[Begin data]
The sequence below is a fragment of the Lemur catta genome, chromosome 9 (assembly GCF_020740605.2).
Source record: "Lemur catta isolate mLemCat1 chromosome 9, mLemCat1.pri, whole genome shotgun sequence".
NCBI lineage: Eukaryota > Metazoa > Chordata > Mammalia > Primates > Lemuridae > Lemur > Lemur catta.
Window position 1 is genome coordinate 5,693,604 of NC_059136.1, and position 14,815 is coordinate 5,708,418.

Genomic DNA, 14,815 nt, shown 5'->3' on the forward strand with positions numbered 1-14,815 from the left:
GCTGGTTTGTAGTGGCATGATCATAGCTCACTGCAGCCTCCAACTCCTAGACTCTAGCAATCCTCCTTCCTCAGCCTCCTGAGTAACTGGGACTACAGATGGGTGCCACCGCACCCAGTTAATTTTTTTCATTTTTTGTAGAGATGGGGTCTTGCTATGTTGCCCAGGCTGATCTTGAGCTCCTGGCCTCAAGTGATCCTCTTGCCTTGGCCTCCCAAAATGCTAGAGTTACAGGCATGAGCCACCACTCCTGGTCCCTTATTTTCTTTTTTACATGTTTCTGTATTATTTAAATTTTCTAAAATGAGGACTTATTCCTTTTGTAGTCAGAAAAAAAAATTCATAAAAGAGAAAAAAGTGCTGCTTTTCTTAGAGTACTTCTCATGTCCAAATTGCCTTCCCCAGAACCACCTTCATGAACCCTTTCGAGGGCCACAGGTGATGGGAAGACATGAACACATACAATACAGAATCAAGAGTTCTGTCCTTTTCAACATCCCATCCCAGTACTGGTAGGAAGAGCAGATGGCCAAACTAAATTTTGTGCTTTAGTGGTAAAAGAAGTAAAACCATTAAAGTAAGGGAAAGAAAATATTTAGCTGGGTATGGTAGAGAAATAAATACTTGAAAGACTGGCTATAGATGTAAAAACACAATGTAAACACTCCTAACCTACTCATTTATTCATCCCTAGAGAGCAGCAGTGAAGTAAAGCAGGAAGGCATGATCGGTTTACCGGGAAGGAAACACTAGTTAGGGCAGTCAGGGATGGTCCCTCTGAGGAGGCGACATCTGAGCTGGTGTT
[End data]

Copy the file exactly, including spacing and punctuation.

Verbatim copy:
The sequence below is a fragment of the Lemur catta genome, chromosome 9 (assembly GCF_020740605.2).
Source record: "Lemur catta isolate mLemCat1 chromosome 9, mLemCat1.pri, whole genome shotgun sequence".
NCBI lineage: Eukaryota > Metazoa > Chordata > Mammalia > Primates > Lemuridae > Lemur > Lemur catta.
Window position 1 is genome coordinate 5,693,604 of NC_059136.1, and position 14,815 is coordinate 5,708,418.

Genomic DNA, 14,815 nt, shown 5'->3' on the forward strand with positions numbered 1-14,815 from the left:
GCTGGTTTGTAGTGGCATGATCATAGCTCACTGCAGCCTCCAACTCCTAGACTCTAGCAATCCTCCTTCCTCAGCCTCCTGAGTAACTGGGACTACAGATGGGTGCCACCGCACCCAGTTAATTTTTTTCATTTTTTGTAGAGATGGGGTCTTGCTATGTTGCCCAGGCTGATCTTGAGCTCCTGGCCTCAAGTGATCCTCTTGCCTTGGCCTCCCAAAATGCTAGAGTTACAGGCATGAGCCACCACTCCTGGTCCCTTATTTTCTTTTTTACATGTTTCTGTATTATTTAAATTTTCTAAAATGAGGACTTATTCCTTTTGTAGTCAGAAAAAAAAATTCATAAAAGAGAAAAAAGTGCTGCTTTTCTTAGAGTACTTCTCATGTCCAAATTGCCTTCCCCAGAACCACCTTCATGAACCCTTTCGAGGGCCACAGGTGATGGGAAGACATGAACACATACAATACAGAATCAAGAGTTCTGTCCTTTTCAACATCCCATCCCAGTACTGGTAGGAAGAGCAGATGGCCAAACTAAATTTTGTGCTTTAGTGGTAAAAGAAGTAAAACCATTAAAGTAAGGGAAAGAAAATATTTAGCTGGGTATGGTAGAGAAATAAATACTTGAAAGACTGGCTATAGATGTAAAAACACAATGTAAACACTCCTAACCTACTCATTTATTCATCCCTAGAGAGCAGCAGTGAAGTAAAGCAGGAAGGCATGATCGGTTTACCGGGAAGGAAACACTAGTTAGGGCAGTCAGGGATGGTCCCTCTGAGGAGGCGACATCTGAGCTGGTGTT